By including a broad range of different projectiles to be fired, the game includes a number of different interactive motions for each. As such, even late in the Kinect’s life-cycle the game feels like a launch title designed to be a showcase of what the hardware can do, and requires the player to learn many different motions and gestures for each munition. As a result, some of these work far better than others, and some of them are such a chore that you wish they were optional entirely. Surprisingly, when you have to hold your arms out like an aeroplane you have fairly good control fidelity and its a lot of fun. Another input meanwhile requires that you move a pair of on screen hands to “influence” the flight of one of your shots. This is infuriating beyond belief as the control you have is limited, the obvious lag of the on-screen hands is clear as they wave uselessly and the exertion of waving around like an idiot to little effect make you yearn for the more sophisticated days of the first Eye Toy games on the PS2.
Indeed its dispiriting to see just how far Kinect games haven’t got. Wreckateer is no more capable of reading your gestures than Kinect Sports was, although in this case the developers have tried their best to hide the shortcomings of the device.
All of these criticisms may sound damning, but there is a degree of finesse and depth to the game. The scoring system shows thought, with multipliers, bonus targets to hit, side objectives to achieve and little green goblins to squish. The actual castles themselves are great fun to smash and the games moves quickly from level to level, minimising the time taken for the player to set themselves up. This is crucial in a Kinect game; its amazing how many developers expect a family to remain entertained while playing a game that has constant set up advice, menu screens and additional instructions boring everyone to death between the time they spend actually playing. The game also does a good job of telling you exactly how well you are playing and incentivising you to improve. Graphs with previous high scores flash up pyrotechnicaly and you can always tell exactly what your goal is, how many shots you have left and how well you are doing. In this way the basic, minute to minute gameplay is perfectly passable and probably best enjoyed by families.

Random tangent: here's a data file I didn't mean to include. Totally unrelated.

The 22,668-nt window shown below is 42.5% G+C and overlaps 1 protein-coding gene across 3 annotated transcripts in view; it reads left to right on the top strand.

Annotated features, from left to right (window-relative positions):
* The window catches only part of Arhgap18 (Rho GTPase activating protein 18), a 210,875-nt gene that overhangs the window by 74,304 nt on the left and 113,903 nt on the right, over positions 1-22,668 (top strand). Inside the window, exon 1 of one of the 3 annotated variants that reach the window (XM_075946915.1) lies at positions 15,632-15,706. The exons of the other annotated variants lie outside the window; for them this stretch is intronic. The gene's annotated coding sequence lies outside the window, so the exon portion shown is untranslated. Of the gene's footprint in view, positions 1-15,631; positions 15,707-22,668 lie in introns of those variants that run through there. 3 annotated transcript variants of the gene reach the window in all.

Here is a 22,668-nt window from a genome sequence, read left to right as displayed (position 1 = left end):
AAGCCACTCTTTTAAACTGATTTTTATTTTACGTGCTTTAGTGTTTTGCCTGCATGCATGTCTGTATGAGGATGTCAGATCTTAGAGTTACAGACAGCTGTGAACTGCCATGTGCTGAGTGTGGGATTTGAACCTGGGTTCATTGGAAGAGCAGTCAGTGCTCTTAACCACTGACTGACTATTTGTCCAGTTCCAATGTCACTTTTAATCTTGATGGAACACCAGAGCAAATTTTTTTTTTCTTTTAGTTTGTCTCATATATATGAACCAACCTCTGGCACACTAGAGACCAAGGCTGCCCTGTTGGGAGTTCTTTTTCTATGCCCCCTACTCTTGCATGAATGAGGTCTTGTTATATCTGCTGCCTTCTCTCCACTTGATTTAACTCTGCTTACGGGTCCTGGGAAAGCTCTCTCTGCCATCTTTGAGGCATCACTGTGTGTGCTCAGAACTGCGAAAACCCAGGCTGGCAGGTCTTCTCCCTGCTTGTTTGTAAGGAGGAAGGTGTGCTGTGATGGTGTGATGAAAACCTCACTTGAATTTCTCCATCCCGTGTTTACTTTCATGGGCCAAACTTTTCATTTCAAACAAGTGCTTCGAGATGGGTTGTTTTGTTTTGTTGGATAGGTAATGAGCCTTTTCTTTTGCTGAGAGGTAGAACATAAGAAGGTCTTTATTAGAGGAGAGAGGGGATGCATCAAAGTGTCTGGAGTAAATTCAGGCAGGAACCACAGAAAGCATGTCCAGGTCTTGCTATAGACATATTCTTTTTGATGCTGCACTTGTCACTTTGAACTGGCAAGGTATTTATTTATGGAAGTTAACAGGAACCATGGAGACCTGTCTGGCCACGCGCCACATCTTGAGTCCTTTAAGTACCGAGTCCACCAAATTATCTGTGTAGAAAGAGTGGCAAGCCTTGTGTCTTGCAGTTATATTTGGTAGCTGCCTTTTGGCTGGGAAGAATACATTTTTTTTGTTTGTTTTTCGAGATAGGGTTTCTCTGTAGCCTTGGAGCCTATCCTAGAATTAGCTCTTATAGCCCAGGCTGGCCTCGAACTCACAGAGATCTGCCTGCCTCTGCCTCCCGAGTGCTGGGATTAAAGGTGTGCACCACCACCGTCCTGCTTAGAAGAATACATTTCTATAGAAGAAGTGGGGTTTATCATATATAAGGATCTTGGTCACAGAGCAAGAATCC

The larger problem for Wreckateer is that there’s a rather unexpected elephant in the room though. In this case, the metaphorical elephant resides on my own iPad (a strange place for an elephant to reside: on an iPad within a mixed metaphor). In this case its a little game called “Catapult King”. This charming little iOS game costs 69p (99c) and is great fun. It plays very similarly to Wreckateer, but worryingly (for Microsoft) the tactile touch screen interface of the iPad is a far more convenient, satisfying and rewarding method for firing projectiles at castles. It feels better and works better. Even worse, Catapult King is a better looking game than Wreckateer too, with better animations, a more convincing art style and more satisfying destructive effects.
You can’t really fault Iron Galaxy Studios; to some extent they were on to a loser from the start. The truth is that this game would be better with a controller, and better again with a touch screen. The fact that just such an experience is available on Apple devices (and for far less money) shows that the idea of Wreckateer was flawed from the start. That they managed to make a decently entertaining game at all is some kind of achievement. Like the Kinect itself though, Wreckateer is an irrelevant release.
5 concepts that can’t keep Kinect cool out of 10